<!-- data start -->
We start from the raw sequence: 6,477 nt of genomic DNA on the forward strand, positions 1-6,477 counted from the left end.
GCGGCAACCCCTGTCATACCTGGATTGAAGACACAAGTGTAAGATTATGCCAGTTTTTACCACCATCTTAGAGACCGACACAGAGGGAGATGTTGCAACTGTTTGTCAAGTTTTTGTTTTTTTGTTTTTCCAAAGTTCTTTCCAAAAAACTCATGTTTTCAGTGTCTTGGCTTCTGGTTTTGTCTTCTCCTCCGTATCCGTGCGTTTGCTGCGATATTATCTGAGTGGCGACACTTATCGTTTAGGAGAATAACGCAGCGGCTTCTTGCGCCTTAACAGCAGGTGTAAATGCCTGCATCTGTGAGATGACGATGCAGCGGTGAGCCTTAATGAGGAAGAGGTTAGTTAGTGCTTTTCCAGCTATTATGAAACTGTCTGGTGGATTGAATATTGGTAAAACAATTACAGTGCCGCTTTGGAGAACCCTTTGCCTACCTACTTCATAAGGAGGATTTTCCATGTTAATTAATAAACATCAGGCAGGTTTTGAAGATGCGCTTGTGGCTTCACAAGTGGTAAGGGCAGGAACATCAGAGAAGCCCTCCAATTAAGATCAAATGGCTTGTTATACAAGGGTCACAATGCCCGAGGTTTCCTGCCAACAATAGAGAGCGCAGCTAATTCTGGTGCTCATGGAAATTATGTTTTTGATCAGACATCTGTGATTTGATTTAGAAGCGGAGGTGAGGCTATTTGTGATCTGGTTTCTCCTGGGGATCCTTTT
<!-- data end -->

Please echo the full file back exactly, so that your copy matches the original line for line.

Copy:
We start from the raw sequence: 6,477 nt of genomic DNA on the forward strand, positions 1-6,477 counted from the left end.
GCGGCAACCCCTGTCATACCTGGATTGAAGACACAAGTGTAAGATTATGCCAGTTTTTACCACCATCTTAGAGACCGACACAGAGGGAGATGTTGCAACTGTTTGTCAAGTTTTTGTTTTTTTGTTTTTCCAAAGTTCTTTCCAAAAAACTCATGTTTTCAGTGTCTTGGCTTCTGGTTTTGTCTTCTCCTCCGTATCCGTGCGTTTGCTGCGATATTATCTGAGTGGCGACACTTATCGTTTAGGAGAATAACGCAGCGGCTTCTTGCGCCTTAACAGCAGGTGTAAATGCCTGCATCTGTGAGATGACGATGCAGCGGTGAGCCTTAATGAGGAAGAGGTTAGTTAGTGCTTTTCCAGCTATTATGAAACTGTCTGGTGGATTGAATATTGGTAAAACAATTACAGTGCCGCTTTGGAGAACCCTTTGCCTACCTACTTCATAAGGAGGATTTTCCATGTTAATTAATAAACATCAGGCAGGTTTTGAAGATGCGCTTGTGGCTTCACAAGTGGTAAGGGCAGGAACATCAGAGAAGCCCTCCAATTAAGATCAAATGGCTTGTTATACAAGGGTCACAATGCCCGAGGTTTCCTGCCAACAATAGAGAGCGCAGCTAATTCTGGTGCTCATGGAAATTATGTTTTTGATCAGACATCTGTGATTTGATTTAGAAGCGGAGGTGAGGCTATTTGTGATCTGGTTTCTCCTGGGGATCCTTTT